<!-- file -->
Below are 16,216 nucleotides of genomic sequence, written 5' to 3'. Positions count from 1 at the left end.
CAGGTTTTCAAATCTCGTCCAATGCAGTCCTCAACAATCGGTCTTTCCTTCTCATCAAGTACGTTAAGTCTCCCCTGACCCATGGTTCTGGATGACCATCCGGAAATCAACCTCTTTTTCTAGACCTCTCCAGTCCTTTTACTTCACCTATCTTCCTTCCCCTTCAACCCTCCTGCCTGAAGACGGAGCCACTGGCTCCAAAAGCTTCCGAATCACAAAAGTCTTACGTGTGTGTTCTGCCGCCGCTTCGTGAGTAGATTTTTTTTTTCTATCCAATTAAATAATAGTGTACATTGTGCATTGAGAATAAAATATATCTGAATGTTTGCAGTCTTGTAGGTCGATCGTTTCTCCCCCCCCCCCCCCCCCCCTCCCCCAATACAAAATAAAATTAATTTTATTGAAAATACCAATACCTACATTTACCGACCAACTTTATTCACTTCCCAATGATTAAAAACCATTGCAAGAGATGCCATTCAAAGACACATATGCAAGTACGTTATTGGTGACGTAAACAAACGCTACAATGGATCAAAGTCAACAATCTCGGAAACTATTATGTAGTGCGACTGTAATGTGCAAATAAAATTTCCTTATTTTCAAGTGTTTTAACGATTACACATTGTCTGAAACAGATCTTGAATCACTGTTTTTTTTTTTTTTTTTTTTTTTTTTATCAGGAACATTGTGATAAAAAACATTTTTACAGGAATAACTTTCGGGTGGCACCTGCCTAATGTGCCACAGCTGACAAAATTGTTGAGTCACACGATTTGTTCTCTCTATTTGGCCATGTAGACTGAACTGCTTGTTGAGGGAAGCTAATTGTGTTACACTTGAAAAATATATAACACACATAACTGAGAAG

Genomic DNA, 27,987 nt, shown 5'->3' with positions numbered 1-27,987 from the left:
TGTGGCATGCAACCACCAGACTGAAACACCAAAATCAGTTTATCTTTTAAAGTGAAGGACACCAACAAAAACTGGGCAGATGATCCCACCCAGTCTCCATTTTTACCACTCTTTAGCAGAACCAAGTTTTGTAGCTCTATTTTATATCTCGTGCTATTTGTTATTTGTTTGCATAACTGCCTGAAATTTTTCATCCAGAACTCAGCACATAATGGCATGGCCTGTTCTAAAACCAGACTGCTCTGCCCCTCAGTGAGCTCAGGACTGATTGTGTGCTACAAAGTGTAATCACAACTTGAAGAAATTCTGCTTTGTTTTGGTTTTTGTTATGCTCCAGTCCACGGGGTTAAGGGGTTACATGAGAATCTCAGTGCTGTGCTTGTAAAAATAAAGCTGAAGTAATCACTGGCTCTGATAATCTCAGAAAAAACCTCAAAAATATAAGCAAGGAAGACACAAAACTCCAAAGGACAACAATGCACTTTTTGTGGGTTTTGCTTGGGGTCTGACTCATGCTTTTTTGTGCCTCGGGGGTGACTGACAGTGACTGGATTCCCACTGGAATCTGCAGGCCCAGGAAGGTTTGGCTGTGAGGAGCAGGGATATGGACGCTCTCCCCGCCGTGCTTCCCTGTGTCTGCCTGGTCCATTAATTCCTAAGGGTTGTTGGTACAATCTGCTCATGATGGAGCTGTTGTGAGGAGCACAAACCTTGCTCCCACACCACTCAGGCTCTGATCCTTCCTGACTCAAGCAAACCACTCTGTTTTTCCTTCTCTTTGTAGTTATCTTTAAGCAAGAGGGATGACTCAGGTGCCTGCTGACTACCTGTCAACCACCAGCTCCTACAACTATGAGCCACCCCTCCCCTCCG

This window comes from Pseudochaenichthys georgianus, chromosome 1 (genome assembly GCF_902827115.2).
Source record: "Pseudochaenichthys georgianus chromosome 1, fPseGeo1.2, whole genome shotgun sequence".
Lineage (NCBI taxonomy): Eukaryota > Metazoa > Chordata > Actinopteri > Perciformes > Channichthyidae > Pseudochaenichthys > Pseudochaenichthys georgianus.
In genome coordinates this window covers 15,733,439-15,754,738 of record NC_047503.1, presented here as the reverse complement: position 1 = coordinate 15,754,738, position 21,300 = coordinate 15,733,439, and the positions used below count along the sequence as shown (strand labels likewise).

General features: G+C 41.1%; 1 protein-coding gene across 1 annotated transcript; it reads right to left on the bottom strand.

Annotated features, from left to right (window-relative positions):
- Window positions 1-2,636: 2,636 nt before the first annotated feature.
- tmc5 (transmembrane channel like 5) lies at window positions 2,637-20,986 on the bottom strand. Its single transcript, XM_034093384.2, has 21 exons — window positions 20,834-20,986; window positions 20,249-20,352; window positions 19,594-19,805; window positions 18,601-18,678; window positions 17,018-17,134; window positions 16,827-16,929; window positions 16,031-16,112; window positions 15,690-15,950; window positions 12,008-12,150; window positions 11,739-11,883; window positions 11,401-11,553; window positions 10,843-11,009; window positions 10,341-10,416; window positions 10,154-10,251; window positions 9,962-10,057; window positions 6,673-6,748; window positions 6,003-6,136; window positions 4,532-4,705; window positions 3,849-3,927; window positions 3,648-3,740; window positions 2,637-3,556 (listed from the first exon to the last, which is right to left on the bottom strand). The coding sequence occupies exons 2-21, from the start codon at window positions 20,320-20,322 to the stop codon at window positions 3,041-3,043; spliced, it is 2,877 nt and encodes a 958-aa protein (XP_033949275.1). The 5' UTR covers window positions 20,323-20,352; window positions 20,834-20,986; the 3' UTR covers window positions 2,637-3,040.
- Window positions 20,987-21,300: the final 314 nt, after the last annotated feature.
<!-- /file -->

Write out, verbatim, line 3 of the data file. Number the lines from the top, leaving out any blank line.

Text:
Genomic DNA, 27,987 nt, shown 5'->3' with positions numbered 1-27,987 from the left: